Acer Ecology was commissioned to undertake a bat survey of a residential building. The owners had requested planning permission to build a one-storey extension, install external insulation and add sky-lights.
House before Works
Three flight surveys were undertaken on the building: two dusk emergence surveys and one dawn re-entry survey. Three common pipistrelle bats (Pipistrellus pipistrellus) as well as two soprano pipistrelles (Pipistrellus pygmaeus) were recorded accessing a roost via the soffit box along the south-eastern gable end of the building. The roost was classified as a non-maternity summer roost used by a low number of male or female bats for day roosting purposes. All subsequent works were undertaken under a European Protected Species (EPS) license.
A supervised soft strip of the roof was undertaken, followed by installation of appropriate bat mitigation into the roof area. External roosting provisions were created under raised ridge tiles. Gaps were created leading into the new soffit box along the same south-eastern gable end as before. One Schwegler 2F bat box was left hanging in perpetuity on the adjacent tree in the garden.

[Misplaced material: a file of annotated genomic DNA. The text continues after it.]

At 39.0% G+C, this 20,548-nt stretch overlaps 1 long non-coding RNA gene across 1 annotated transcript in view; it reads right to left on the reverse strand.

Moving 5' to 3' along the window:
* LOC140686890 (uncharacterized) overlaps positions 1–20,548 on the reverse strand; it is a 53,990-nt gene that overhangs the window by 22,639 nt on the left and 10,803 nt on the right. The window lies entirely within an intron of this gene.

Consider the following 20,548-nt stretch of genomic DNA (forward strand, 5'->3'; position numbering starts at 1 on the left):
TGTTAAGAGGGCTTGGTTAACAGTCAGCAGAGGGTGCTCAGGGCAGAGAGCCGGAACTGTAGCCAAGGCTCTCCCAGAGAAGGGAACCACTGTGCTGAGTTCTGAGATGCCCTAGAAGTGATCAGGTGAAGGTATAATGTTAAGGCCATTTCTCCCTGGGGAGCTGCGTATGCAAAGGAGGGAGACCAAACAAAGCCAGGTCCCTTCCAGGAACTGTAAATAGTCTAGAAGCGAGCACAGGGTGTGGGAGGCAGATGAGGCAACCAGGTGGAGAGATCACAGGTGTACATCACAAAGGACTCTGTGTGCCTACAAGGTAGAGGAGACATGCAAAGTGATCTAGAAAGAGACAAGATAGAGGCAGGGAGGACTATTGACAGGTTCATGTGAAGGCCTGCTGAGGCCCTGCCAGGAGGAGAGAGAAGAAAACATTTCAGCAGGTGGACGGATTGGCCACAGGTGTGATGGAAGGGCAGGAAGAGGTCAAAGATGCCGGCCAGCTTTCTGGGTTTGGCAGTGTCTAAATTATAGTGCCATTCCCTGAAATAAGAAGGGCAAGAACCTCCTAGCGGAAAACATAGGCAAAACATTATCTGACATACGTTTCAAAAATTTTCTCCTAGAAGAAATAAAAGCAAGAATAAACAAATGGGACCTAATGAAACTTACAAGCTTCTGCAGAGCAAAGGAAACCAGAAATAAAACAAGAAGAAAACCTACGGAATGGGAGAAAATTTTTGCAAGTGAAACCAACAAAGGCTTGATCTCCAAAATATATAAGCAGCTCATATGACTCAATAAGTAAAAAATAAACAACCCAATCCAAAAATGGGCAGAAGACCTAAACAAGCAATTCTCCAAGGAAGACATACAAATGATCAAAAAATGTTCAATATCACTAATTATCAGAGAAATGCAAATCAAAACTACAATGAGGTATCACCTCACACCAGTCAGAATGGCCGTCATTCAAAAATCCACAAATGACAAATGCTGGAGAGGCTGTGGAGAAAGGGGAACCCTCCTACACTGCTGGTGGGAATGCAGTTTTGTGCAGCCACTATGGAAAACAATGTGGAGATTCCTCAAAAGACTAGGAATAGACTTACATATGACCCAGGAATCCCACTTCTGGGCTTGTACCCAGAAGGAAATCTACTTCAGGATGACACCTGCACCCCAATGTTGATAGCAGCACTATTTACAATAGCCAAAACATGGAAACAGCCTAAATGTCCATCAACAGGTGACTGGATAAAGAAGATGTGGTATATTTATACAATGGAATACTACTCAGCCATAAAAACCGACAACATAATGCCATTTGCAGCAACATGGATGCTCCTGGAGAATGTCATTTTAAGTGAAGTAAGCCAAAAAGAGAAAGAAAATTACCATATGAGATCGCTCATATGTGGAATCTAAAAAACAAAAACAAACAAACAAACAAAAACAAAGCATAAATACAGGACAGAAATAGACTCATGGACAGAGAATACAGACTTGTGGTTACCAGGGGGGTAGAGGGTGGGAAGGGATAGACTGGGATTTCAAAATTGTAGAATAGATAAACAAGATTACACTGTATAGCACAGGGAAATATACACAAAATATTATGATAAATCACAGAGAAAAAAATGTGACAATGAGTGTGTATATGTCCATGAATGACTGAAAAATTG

One interesting aspect of post-mitigation checks is that people often unknowingly create additional gaps for bats. There are nearly always usually a few raised tiles along the edges of the roofs, or some gaps under raised ridge tiles present.
Crevice dwelling bats, such as pipistrelles, love these gaps and can enjoy both the dedicated areas for bats and accidental crevices which were created in the course of development works.
Our guide to bat mitigation can be found here. For more articles on the mitigation that we have conducted, please see the following links: Bat mitigation Forest of Dean and Bat mitigation St Tewdrics.